Trim: 625 x 9½
978-0-7391-7780-8 • Hardback • October 2013 • $146.00 • (£112.00)
978-0-7391-7781-5 • eBook • October 2013 • $138.50 • (£107.00)
Robert B. Munson completed his PhD in 2005 and has taught several years at Air University in Montgomery, Alabama. He is currently back on active duty in the US Air Force.
Chapter 1: Northern Tanzania and History: Places, Plants and People
Chapter 2: Precarious Beginnings and the End of Independence (1891 to 1906)
Chapter 3: Consolidation of the African-European Landscape (1907 to March 1916)
Chapter 4: Places: A New Ordering
Chapter 5: Plants: The Green Newcomers
Chapter 6: People: Christianity and Botanical Proselytization
Chapter 7: A New World in Northern Tanzania: Beyond 1916 with the Places, Plants and People
Glossary 1: Words in African Languages
Glossary 2: Words in German
The Nature of Christianity in Northern Tanzania is very appealing in the way it illustrates the relationship between people, places, and plants while keeping people at the center of the story. . . .The book is well written and deals with materials in an engaging way, creating many points of reflection as one progresses through the chapters. . . .The author’s ability to tell this story while focusing on the environment is a major appeal of the book.
— International Journal of African Historical Studies
This work is a detailed chronicle of environmental and social changes that accompanied the introduction of Christianity and establishment of German colonial rule on the slopes of Mount Kilimanjaro and Mount Meru. Considering how important congregations and cash crops each became in northern Tanzania, contributing to the success of a national Lutheran church that now counts more than six million members, Munson’s book provides a valuable exploration of their intertwined historical roots…. This is a meticulously researched and accessibly written examination of a relatively understudied dimension of how northern Tanzania became a thriving center of Lutheranism. It would be a valuable addition to college and seminary libraries.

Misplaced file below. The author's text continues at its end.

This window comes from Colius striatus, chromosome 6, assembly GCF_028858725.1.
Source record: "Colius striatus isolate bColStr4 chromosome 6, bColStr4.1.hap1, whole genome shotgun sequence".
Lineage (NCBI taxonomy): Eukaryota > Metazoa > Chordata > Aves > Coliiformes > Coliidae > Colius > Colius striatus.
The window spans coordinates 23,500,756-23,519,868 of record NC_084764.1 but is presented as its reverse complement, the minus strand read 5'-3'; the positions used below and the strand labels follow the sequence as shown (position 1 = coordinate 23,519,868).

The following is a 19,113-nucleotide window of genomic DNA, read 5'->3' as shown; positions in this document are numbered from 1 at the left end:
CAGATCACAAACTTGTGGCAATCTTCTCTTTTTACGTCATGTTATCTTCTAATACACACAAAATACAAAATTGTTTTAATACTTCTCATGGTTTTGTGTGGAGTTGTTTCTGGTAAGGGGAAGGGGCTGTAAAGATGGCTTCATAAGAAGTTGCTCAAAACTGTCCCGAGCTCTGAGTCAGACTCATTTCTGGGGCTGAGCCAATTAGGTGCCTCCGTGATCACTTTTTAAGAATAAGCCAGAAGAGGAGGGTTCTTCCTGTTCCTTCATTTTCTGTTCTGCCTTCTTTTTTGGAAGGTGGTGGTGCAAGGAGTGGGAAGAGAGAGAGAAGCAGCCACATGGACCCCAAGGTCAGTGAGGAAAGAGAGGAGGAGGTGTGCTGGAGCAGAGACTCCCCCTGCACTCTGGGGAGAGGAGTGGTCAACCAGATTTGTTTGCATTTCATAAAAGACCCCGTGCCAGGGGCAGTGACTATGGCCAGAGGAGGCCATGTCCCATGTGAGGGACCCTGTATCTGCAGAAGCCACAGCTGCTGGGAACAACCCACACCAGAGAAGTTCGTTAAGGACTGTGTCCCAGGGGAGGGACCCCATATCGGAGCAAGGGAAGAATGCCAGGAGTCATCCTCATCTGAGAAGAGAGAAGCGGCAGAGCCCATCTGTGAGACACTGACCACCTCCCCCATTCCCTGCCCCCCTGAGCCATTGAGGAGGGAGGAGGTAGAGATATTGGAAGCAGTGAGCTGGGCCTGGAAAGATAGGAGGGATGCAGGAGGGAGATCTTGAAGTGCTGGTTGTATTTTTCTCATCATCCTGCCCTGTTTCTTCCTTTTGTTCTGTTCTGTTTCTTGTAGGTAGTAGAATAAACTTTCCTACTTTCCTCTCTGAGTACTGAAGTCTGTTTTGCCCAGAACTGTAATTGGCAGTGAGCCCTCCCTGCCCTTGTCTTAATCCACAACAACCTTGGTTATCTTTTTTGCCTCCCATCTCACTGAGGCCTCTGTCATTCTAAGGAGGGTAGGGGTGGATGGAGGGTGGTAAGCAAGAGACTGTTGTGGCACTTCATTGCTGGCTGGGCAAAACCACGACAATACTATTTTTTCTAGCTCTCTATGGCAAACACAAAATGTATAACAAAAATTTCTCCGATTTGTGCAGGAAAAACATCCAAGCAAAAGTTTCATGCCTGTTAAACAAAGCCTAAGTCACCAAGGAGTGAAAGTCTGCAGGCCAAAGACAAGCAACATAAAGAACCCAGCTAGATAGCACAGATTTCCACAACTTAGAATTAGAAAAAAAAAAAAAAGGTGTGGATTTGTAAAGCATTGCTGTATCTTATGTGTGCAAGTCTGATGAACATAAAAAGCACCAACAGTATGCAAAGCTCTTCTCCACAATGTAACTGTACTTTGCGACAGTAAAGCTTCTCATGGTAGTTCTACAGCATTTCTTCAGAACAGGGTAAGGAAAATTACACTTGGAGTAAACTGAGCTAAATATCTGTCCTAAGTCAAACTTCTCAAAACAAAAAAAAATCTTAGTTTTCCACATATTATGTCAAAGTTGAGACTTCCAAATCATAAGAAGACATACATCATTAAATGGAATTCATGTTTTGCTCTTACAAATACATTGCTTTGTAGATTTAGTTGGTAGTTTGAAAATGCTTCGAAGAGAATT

— Lutheran Quarterly
Munson’s book makes an important contribution to Tanzania’s history, since the interplay between spatial transformation and the development of Christianity has not received adequate attention from historians of Tanzania…. The book also makes important contributions to cultural heritage studies by uncovering the extent to which many of the physical structures seen today in the landscape such as organization of places, varieties of plants, and religious influences have deeper roots in the German colonial past. The book, therefore, provides fresh insights into the historic ties between Tanzania and Germany that started in the late-nineteenth century. Furthermore, the value of the book lies in its interdisciplinary dimension. It brings together history, human ecology, religion, geography, and cultural heritage in the examination of environmental and social changes in northern Tanzania…. [The book’s] critical engagement with German archival sources, clear writing style, and discussion of the agency of German missionaries and Africans in shaping space, botanical imperialism, and Christianity make this book an invaluable contribution to the histories of Christianity, cultural heritage, environment, cartography, and culture.
— The Catholic Historical Review
Robert Munson makes skillful use of German archival sources to present a detailed and well-researched examination of the impact of German colonial missions on the landscape of the Kilimanjaro–Meru regions. The rich, fact filled text and numerous illustrations paint an interesting and thoughtful picture of the German missionaries’ perceptions of the East African landscape and their efforts to reshape that landscape. This is an important contribution to scholarship in the fields of the environmental, religious, and colonial history of East Africa.
— Michael DiBlasi, Editor, International Journal of African Historical Studies, Boston University
Munson's work on the ecological history of the Kilimanjaro region is unique, since it brings together his skills in German, kiSwahili, and historical geography. His field work in the region allows him to reconstruct both the physical landscape and the role of mission ideology that helped shape it. This is a work of substantial erudition that contributes a great deal to our understanding of African environmental history.
— James C. McCann, Professor and Associate Director, Boston University